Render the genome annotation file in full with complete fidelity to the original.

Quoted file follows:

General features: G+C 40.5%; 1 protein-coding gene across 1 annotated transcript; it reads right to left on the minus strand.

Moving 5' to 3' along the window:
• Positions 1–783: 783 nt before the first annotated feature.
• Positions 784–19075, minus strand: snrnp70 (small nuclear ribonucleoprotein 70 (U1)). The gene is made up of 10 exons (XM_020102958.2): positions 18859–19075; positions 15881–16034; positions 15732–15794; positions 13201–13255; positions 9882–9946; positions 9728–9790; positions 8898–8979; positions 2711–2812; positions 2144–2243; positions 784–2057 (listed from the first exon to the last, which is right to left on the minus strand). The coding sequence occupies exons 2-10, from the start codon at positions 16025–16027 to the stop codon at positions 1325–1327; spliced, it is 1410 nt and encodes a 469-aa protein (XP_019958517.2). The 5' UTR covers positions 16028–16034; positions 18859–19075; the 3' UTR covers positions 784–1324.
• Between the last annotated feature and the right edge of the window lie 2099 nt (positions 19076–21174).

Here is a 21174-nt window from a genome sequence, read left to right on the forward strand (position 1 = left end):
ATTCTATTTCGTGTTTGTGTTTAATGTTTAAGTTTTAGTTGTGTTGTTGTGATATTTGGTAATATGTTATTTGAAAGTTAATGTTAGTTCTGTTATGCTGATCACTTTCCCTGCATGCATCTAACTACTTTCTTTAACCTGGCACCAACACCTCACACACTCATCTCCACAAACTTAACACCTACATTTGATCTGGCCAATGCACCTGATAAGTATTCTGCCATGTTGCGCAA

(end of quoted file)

General features: G+C 40.5%; 1 protein-coding gene across 1 annotated transcript; it reads right to left on the minus strand.

Moving 5' to 3' along the window:
• Positions 1–783: 783 nt before the first annotated feature.
• Positions 784–19075, minus strand: snrnp70 (small nuclear ribonucleoprotein 70 (U1)). The gene is made up of 10 exons (XM_020102958.2): positions 18859–19075; positions 15881–16034; positions 15732–15794; positions 13201–13255; positions 9882–9946; positions 9728–9790; positions 8898–8979; positions 2711–2812; positions 2144–2243; positions 784–2057 (listed from the first exon to the last, which is right to left on the minus strand). The coding sequence occupies exons 2-10, from the start codon at positions 16025–16027 to the stop codon at positions 1325–1327; spliced, it is 1410 nt and encodes a 469-aa protein (XP_019958517.2). The 5' UTR covers positions 16028–16034; positions 18859–19075; the 3' UTR covers positions 784–1324.
• Between the last annotated feature and the right edge of the window lie 2099 nt (positions 19076–21174).

Here is a 21174-nt window from a genome sequence, read left to right on the forward strand (position 1 = left end):
ATTCTATTTCGTGTTTGTGTTTAATGTTTAAGTTTTAGTTGTGTTGTTGTGATATTTGGTAATATGTTATTTGAAAGTTAATGTTAGTTCTGTTATGCTGATCACTTTCCCTGCATGCATCTAACTACTTTCTTTAACCTGGCACCAACACCTCACACACTCATCTCCACAAACTTAACACCTACATTTGATCTGGCCAATGCACCTGATAAGTATTCTGCCATGTTGCGCAA